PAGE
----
Dinsmore was born in 1771 or 1772, probably in County Antrim, Ireland, the home of his parents, Andrew Dinsmore and his first wife, whose name is unrecorded. At least three of his brothers and two of his sisters also immigrated to the United States. Nothing is known of Dinsmore’s training or career before he became a naturalized American citizen on June 5, 1798, in Philadelphia. It was there that Thomas Jefferson acquired his services as a master joiner for his many. Dinsmore’s tools, purchased in Philadelphia at Jefferson’s expense, were sent to Monticello, and that October, Jefferson paid his travel expenses to Charlottesville.
For the next decade Dinsmore lived and worked at Monticello, where he was responsible for much of the woodwork in the house, including doors, windows, floors, paneling, and such decorative work as cornices, mantels, moldings, and railings. He also constructed mahogany furniture and a carriage. During Jefferson’s absences Dinsmore supervised the construction work and had responsibility for the accounts of the plantation’s nailery. After completing work at Monticello in 1809, Dinsmore and John Neilson, a joiner who had worked for Jefferson since 1804, left for Montpelier, the Orange County plantation of James Madison. Until 1812 they were the craftsmen primarily responsible for the expansion of the house and the addition of many classical details, including a Doric garden temple.
After British troops burned the nation’s Capitol in 1814, Jefferson recommended Dinsmore and Neilson to Benjamin Henry Latrobe for the restoration work there. He described them as “house joiners of the very first order both in their knolege in architecture, and their practical abilities.” It is unclear, however, whether they ever worked on the Capitol, and by 1816 the two men were renting a carpenter’s shop in Petersburg. There Dinsmore prepared drawings for a house for James Monroe. In 1817 he and Neilson contracted with John Hartwell Cocke to construct his Fluvanna County home, Upper Bremo. Dinsmore continued to work for Jefferson and made sashes and Venetian blinds for his retreat at Poplar Forest, in Bedford County.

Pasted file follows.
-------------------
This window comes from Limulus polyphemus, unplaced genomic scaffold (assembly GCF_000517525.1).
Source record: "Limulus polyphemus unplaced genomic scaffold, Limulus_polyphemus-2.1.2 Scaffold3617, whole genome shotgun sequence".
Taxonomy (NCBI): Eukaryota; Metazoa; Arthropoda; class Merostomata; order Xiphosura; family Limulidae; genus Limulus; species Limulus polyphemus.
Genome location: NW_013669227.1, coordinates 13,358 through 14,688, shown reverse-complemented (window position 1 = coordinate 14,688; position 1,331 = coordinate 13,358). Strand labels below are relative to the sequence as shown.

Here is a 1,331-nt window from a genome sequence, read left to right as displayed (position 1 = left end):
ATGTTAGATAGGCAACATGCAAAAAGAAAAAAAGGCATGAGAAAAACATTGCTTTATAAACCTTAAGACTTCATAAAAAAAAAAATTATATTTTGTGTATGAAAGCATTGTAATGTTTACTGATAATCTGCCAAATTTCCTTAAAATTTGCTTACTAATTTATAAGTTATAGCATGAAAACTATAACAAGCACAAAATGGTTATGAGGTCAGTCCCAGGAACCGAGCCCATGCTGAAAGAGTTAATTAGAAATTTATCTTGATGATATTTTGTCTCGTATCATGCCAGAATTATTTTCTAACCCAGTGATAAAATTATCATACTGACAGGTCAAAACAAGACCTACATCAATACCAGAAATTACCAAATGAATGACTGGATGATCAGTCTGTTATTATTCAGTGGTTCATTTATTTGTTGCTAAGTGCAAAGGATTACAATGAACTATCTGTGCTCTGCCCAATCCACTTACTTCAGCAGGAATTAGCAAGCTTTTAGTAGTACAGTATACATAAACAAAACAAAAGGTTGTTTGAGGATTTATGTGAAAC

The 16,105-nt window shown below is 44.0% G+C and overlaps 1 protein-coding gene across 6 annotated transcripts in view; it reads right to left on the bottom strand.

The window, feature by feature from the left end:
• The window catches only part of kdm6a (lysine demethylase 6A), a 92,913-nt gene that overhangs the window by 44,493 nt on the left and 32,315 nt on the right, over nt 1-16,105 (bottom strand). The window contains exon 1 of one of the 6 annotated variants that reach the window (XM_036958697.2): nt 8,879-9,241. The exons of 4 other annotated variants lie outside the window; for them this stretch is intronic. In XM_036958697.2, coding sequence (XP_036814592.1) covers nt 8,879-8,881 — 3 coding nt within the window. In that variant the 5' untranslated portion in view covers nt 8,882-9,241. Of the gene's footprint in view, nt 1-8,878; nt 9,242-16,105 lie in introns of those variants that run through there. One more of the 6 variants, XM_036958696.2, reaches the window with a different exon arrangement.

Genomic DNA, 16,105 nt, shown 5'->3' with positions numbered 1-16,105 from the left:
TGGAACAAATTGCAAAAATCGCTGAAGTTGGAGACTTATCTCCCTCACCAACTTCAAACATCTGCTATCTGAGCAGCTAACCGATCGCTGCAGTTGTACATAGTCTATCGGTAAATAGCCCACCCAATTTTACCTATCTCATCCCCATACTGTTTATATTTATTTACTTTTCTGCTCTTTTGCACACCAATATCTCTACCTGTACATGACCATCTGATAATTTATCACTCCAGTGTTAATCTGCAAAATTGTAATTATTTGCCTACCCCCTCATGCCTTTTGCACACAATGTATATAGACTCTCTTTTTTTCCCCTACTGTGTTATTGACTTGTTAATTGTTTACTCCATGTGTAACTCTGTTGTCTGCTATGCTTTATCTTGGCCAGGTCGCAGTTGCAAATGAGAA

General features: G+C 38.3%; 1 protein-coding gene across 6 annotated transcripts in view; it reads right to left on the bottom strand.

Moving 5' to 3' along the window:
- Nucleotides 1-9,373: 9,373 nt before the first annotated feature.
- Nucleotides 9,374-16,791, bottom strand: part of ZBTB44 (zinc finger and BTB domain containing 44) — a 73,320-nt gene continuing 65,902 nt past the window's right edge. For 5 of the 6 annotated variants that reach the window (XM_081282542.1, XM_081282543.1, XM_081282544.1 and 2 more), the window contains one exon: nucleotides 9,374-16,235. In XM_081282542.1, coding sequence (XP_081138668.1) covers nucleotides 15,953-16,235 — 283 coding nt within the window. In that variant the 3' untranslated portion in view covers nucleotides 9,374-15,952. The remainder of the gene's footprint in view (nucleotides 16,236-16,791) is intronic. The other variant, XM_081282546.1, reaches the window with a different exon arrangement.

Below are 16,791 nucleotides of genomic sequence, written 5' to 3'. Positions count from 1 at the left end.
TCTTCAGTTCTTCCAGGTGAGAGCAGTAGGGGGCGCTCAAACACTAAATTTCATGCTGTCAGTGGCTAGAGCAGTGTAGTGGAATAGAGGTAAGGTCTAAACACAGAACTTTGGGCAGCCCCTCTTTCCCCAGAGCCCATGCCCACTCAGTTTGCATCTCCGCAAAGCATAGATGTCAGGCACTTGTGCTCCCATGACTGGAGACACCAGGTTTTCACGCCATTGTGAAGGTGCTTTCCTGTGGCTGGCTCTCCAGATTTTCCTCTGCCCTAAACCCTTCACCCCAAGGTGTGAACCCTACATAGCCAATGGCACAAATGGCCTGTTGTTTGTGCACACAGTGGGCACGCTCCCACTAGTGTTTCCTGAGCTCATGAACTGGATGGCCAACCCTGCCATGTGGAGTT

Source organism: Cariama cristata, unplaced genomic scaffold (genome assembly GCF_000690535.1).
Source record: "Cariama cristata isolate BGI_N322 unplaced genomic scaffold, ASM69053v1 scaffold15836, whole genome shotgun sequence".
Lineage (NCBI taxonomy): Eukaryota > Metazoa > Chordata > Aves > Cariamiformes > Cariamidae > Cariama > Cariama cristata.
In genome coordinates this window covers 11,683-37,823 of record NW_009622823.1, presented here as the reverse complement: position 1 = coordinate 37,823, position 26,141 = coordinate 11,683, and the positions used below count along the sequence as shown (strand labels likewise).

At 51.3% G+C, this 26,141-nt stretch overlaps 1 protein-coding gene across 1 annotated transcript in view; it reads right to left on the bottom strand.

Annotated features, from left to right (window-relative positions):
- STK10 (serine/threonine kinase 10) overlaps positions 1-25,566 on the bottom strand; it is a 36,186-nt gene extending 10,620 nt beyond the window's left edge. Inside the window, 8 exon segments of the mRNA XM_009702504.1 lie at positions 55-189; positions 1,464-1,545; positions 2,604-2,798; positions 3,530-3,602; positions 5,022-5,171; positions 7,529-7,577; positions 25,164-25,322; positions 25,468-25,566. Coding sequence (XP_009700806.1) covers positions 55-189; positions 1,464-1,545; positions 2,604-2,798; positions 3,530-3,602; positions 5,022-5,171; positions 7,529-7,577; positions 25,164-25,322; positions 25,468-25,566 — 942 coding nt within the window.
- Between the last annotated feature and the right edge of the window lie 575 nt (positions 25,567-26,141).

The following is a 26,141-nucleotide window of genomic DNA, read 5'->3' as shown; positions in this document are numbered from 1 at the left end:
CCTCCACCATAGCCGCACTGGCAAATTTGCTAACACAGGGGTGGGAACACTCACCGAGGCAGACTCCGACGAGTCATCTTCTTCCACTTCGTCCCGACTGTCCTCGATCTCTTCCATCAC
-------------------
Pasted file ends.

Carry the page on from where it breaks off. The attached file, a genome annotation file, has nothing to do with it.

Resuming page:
In 1817, when construction was about to begin at the University of Virginia, Jefferson asked Dinsmore and Neilson to assist him in Charlottesville. Dinsmore joined Jefferson in laying off the foundations for the first pavilion on the new campus and during the next nine years served as the principal master carpenter for three pavilions, fourteen dormitories, and—in collaboration with Neilson—the Rotunda and the Anatomical Hall, which no longer stands. Dinsmore resided in Charlottesville in a tripartite house on West Main Street. Speculating in property along that thoroughfare, he subdivided thirteen contiguous lots between 1818 and 1825. He likely built some of the houses that stood on the lots, one of which was added to the Virginia Landmarks Register in 1988 and to the National Register of Historic Places a year later. From 1811 to 1815 Dinsmore and a partner operated a sawmill just north of Charlottesville. He also owned more than 500 acres of land south of town that he called Orange Dale.An accomplished builder and designer, Dinsmore employed elements set out in Andrea Palladio’s influential Quattro Libri (1570), and his work embodied the classical ideals of Jefferson’s architectural style. One of Dinsmore’s crowning achievements came late in his career, when he designed and constructed Estouteville, a mansion south of Charlottesville. Built between 1827 and 1830, Estouteville is noted for its grand Tuscan exterior porticoes and great interior hall with an elaborate Doric frieze. It was listed on the Virginia Landmarks Register in 1977 and on the National Register of Historic Places the following year.
On May 13, 1830, Dinsmore drowned in the Rivanna River, northeast of Charlottesville. He was buried probably in or near Charlottesville, although the precise location of his gravesite is unknown. An auction of his property the following October included his library and about a dozen slaves.